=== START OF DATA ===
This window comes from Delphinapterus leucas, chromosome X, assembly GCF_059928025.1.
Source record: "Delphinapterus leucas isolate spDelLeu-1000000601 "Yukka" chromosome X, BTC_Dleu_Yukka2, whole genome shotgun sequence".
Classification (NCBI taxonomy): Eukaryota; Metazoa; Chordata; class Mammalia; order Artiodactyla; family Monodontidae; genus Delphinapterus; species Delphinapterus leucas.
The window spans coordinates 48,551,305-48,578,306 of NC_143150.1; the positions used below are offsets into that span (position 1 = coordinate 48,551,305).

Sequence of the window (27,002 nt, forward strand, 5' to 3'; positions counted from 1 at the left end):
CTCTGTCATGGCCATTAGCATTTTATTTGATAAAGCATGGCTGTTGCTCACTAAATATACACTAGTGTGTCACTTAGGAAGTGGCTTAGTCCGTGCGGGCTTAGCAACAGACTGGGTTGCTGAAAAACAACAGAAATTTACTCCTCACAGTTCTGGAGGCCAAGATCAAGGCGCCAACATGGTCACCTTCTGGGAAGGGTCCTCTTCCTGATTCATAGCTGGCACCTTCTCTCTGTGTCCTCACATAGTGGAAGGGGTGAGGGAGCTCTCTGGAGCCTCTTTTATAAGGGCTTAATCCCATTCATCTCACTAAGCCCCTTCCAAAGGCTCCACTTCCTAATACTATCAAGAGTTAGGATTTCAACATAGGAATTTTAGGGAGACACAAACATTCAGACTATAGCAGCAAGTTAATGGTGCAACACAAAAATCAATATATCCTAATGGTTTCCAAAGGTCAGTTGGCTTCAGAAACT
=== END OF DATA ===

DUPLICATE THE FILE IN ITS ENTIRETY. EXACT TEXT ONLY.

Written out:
This window comes from Delphinapterus leucas, chromosome X, assembly GCF_059928025.1.
Source record: "Delphinapterus leucas isolate spDelLeu-1000000601 "Yukka" chromosome X, BTC_Dleu_Yukka2, whole genome shotgun sequence".
Classification (NCBI taxonomy): Eukaryota; Metazoa; Chordata; class Mammalia; order Artiodactyla; family Monodontidae; genus Delphinapterus; species Delphinapterus leucas.
The window spans coordinates 48,551,305-48,578,306 of NC_143150.1; the positions used below are offsets into that span (position 1 = coordinate 48,551,305).

Sequence of the window (27,002 nt, forward strand, 5' to 3'; positions counted from 1 at the left end):
CTCTGTCATGGCCATTAGCATTTTATTTGATAAAGCATGGCTGTTGCTCACTAAATATACACTAGTGTGTCACTTAGGAAGTGGCTTAGTCCGTGCGGGCTTAGCAACAGACTGGGTTGCTGAAAAACAACAGAAATTTACTCCTCACAGTTCTGGAGGCCAAGATCAAGGCGCCAACATGGTCACCTTCTGGGAAGGGTCCTCTTCCTGATTCATAGCTGGCACCTTCTCTCTGTGTCCTCACATAGTGGAAGGGGTGAGGGAGCTCTCTGGAGCCTCTTTTATAAGGGCTTAATCCCATTCATCTCACTAAGCCCCTTCCAAAGGCTCCACTTCCTAATACTATCAAGAGTTAGGATTTCAACATAGGAATTTTAGGGAGACACAAACATTCAGACTATAGCAGCAAGTTAATGGTGCAACACAAAAATCAATATATCCTAATGGTTTCCAAAGGTCAGTTGGCTTCAGAAACT